Secretary Kissinger: I accept it. Sonnenfeldt can put it into even more elegant English. [Laughter] I said "even." I accept the one on the [European] Conference too. But both need a little polishing. Let Sonnenfeldt do it. Both are accepted in substance.
Foreign Minister Gromyko: Let Sonnenfeldt and Korniyenko do it. [They go off and redraft.)
Foreign Minister Gromyko: I have one final question regarding your last remarks on SALT. What version do you have in mind? Are you referring to 1100–1200, or to what you said to Ambassador Dobrynin on the increase of 84 missiles by 1983? You can get in touch with us.
Secretary Kissinger: In light of your considerations, we had better think in terms of 1980 rather than 1983. I can tell you your proposal of 1100-1000 can't be accepted. It means a reduction of our program; there is no real equivalence.
Let me give you my impression of what you have said. Our impression from what you said is that we have suggested two categories of changes—one in the numbers we presented to the General Secretary and one in the numbers of the Interim Agreement.
Foreign Minister Gromyko: Yes.
Secretary Kissinger: You find it difficult to discuss both changes simultaneously.
Foreign Minister Gromyko: [Laughter] They are difficult to be considered taken separately too!
Secretary Kissinger: I understand your point. Let us see whether we can—in terms of replacement, the categories in the Interim Agreement, and modifications of the MIRV numbers—come up with a scheme that we might be prepared to sign. I'll let the Ambassador know within days of my return. Maybe if we meet again, I'll have a preliminary view.
Now what time should we release this?
Foreign Minister Gromyko: I said "any time" but it would be better if it is in our morning papers tomorrow.
Secretary Kissinger: Then why not on the plane?
[The text of the Joint Statement as agreed upon is at Tab B.” It was released on the aircraft enroute to Algiers, and the Secretary briefed the press on its contents on the aircraft.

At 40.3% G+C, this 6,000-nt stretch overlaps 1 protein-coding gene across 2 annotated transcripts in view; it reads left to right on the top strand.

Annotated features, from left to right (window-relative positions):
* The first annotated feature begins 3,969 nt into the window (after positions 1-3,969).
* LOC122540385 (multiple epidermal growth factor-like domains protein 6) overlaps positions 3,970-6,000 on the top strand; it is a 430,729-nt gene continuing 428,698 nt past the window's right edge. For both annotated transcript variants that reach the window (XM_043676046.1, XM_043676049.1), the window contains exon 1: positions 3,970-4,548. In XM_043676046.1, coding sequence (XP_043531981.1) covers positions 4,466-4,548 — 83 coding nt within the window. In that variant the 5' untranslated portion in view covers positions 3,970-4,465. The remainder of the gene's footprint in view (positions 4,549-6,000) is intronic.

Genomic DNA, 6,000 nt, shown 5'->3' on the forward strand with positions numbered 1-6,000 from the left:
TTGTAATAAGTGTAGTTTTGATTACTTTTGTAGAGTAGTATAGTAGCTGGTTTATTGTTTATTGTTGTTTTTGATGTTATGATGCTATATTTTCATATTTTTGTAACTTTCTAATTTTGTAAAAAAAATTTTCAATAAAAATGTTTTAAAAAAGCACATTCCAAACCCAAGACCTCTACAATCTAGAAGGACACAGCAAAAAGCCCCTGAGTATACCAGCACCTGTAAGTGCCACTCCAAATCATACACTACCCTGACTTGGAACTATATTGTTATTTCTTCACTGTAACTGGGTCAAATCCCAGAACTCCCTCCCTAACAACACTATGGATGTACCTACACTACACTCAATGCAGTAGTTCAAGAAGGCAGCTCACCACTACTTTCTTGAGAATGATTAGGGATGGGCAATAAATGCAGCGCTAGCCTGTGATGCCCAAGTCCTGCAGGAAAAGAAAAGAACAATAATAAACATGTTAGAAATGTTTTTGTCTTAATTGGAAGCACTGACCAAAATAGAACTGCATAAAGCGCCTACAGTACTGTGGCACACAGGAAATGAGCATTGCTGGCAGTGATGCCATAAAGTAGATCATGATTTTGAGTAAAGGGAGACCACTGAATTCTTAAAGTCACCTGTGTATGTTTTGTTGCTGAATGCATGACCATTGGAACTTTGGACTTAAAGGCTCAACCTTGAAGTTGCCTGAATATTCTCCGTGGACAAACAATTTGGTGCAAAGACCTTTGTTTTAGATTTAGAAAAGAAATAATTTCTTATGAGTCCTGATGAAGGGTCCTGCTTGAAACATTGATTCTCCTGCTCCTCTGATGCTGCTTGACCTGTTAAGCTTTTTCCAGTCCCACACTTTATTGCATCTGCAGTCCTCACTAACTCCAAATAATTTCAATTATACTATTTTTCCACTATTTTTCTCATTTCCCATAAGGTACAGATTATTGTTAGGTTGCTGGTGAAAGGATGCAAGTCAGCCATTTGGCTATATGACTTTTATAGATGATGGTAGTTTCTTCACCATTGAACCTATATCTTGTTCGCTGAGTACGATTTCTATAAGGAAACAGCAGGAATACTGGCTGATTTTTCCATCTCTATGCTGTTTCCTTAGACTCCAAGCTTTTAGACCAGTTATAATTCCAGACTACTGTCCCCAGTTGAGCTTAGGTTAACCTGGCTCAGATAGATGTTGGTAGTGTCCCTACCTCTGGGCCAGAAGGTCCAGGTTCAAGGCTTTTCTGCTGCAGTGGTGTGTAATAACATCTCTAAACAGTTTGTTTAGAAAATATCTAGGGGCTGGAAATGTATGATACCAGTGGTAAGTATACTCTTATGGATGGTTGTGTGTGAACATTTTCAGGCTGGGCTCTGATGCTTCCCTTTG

5 Attached but not printed. For the text of the joint statement issued on April 29, see Department of State Bulletin, June 24, 1974, p. 677.
6 Kissinger sent a report of his meetings to Nixon through Scowcroft. (National Archives, Nixon Presidential Materials, NSC Files, Kissinger Office Files, Box 69, Country Files-Europe-USSR, Dobrynin/Kissinger, Vol. 22, January-April 1974)
Memorandum From the President's Deputy Assistant for
Washington, May 8, 1974.
Following is Secretary Kissinger's report of his meeting with Gromyko.
“I spent three hours with Gromyko today (Tuesday) in Nicosia, almost exclusively dealing with the Middle East.2
"Gromyko reiterated the standard Soviet position that disengagement will leave the area in a state of tension unless it is clearly linked to achievement of a final settlement. He stressed Soviet support for Syria's demands. However, his presentation confirmed our own judgment that the principal issue for the Syrians is Kuneitra and that if they get it, the negotiation with Syria has a chance of succeeding. I made the point firmly to him several times that the US and USSR would inflame the situation if we tried to compete with each other in backing the maximum demands of the two sides. He assured me the Soviet Union did not want the area in a state of tension.
“In short, while I believe we probably cannot expect the Soviets to be particularly helpful on the Syrian negotiations, I do not see serious
1 Source: National Archives, Nixon Presidential Materials, NSC Files, Kissinger Office Files, Box 69, Dobrynin/Kissinger, Vol. 23, May-June 1974. Secret; Sensitive; Exclusively Eyes Only. Sent for information.
2 The May 7 memorandum of conversation is ibid.